Transportation took center stage at the Fayetteville City Council’s work session on Monday, Oct. 6. During the meeting the council discussed the proposed multimodal transportation center and proposed changes to bus routes, which are designed to improve customer satisfaction by providing prompt service.
    The architectural firm of Gantt Hubberman Architects of Charlotte was hired to perform sit evaluation and a market feasibility study for the multimodal transportation center. On Monday, the architects were back to make their final recommendation for the location of the center. {mosimage}
    The architects recommended the city-owned property co-located to the current train depot and the Prince Charles Hotel for the site. The new center will serve not only the FAST buses, but the trains as well. It will provide a central downtown transfer site and offer an enclosed waiting space for people waiting to make transfers. In addition to the facilities for the transportation elements, the center will also offer retail space for rent and administrative offices for FAST. The proposed 24,000 square foot building has a price tag of $15.2 million. It is estimated that 80 percent or more of the cost would be covered by federal transportation funds.
    Turning their attention to FAST, the council heard from Ron Macaluso, the transit director, on proposed changes to the existing bus routes. The changes are in line with the city’s goal of improving the timeliness and efficiency of the bus system. The tardiness of the buses was one of the major complaints made by bus riders during a customer satisfaction survey.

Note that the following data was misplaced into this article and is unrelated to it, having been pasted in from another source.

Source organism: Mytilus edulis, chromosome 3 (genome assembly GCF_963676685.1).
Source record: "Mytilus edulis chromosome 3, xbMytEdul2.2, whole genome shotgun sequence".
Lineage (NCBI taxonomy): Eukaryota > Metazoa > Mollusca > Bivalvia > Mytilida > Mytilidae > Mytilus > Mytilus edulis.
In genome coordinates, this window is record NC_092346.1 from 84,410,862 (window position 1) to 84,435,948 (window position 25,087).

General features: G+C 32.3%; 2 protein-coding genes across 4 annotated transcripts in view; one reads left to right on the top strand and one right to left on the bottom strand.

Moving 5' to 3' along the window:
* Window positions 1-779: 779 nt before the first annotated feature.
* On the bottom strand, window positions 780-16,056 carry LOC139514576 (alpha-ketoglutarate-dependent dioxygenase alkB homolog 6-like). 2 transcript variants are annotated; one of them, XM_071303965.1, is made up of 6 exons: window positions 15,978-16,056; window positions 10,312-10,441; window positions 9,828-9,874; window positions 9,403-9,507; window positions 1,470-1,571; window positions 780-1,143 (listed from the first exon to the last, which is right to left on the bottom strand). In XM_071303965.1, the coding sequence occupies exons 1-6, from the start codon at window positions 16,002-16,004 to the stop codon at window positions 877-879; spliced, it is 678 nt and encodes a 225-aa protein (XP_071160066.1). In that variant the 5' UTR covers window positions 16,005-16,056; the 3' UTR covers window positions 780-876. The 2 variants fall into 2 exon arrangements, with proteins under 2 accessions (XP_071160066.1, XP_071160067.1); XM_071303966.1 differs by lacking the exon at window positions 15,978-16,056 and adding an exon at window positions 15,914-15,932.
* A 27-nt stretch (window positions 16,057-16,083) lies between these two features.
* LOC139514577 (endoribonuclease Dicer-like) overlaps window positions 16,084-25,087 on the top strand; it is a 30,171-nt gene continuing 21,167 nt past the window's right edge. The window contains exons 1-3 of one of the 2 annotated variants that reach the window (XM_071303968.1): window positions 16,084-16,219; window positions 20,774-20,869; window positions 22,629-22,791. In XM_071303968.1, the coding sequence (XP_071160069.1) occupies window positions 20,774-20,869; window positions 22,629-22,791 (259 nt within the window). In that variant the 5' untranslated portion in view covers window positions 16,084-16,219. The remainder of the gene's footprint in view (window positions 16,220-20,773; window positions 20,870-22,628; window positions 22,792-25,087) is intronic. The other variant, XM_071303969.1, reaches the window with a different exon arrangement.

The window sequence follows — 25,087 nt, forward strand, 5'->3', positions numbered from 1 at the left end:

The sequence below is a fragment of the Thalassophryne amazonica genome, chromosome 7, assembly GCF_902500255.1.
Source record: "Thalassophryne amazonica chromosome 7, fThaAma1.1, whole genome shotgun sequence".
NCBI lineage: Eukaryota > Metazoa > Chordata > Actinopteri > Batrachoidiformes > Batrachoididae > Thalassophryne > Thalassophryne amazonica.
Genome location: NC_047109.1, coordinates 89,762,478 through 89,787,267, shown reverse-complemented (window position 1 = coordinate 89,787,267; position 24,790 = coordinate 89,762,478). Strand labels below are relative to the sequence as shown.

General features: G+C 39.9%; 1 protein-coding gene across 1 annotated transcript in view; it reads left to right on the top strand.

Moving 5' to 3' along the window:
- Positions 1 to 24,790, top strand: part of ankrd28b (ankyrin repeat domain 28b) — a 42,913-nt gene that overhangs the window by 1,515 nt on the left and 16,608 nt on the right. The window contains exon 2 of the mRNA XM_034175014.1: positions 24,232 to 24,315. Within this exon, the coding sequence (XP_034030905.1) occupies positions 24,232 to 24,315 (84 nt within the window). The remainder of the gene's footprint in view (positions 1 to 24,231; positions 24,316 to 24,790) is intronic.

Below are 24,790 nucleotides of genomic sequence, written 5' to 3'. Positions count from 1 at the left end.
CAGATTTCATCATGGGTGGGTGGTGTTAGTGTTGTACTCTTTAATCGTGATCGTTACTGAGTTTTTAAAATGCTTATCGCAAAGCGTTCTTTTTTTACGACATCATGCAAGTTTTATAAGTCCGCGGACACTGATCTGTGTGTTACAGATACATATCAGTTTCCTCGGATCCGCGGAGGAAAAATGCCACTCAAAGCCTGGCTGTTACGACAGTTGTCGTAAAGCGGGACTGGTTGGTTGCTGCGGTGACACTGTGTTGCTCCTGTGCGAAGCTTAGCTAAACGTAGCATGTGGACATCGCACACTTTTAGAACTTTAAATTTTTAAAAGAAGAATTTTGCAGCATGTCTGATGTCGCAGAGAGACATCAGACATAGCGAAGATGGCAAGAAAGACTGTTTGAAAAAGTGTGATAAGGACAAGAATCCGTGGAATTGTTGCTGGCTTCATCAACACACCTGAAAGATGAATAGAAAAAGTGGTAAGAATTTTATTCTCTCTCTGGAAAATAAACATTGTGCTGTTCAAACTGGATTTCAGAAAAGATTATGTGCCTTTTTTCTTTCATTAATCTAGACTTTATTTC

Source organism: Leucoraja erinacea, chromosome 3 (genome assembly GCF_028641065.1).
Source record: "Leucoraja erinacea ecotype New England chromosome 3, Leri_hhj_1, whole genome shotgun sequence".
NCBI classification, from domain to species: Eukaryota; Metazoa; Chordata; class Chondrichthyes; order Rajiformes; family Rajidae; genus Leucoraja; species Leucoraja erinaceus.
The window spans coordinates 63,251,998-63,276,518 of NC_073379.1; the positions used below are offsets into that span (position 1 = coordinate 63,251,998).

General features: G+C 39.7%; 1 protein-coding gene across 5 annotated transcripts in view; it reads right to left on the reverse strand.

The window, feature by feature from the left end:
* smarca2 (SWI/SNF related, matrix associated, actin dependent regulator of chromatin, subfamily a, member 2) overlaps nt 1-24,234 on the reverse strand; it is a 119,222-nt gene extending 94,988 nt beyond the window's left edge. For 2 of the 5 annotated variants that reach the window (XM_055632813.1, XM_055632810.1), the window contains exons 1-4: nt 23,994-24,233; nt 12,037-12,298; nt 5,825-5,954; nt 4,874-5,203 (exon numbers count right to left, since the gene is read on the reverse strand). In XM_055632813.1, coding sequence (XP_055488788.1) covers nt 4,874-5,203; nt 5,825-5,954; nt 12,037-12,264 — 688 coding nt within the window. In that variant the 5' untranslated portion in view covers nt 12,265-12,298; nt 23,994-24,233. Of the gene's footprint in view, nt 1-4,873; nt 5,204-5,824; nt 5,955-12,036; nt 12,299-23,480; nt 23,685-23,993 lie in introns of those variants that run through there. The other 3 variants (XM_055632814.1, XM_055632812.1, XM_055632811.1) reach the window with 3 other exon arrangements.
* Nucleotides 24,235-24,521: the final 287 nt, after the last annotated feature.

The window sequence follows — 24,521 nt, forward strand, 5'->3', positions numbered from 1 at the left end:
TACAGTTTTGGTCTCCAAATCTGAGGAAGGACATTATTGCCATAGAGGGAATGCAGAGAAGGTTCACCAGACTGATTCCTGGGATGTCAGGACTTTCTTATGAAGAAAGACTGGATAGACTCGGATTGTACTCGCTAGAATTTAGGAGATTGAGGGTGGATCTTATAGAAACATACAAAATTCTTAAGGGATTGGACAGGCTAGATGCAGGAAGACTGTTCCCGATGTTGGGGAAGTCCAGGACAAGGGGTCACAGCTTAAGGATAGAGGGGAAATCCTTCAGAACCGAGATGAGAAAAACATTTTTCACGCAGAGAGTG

Several council members were uncomfortable with the proposed changes and asked that the council hold a public hearing to allow the citizens affected by the changes to respond to the changes.
    The changes are designed to shorten routes by altering transfer sites, deleting turns down side roads, moving bus stops to a centralized spot and eliminating unsafe turns on busy roads like Ramsey Street.
    The public hearing will be held during the Oct. 27 city council meeting. To see a PowerPoint presentation of the proposed changes, visit www.upandcomingweekly.com.

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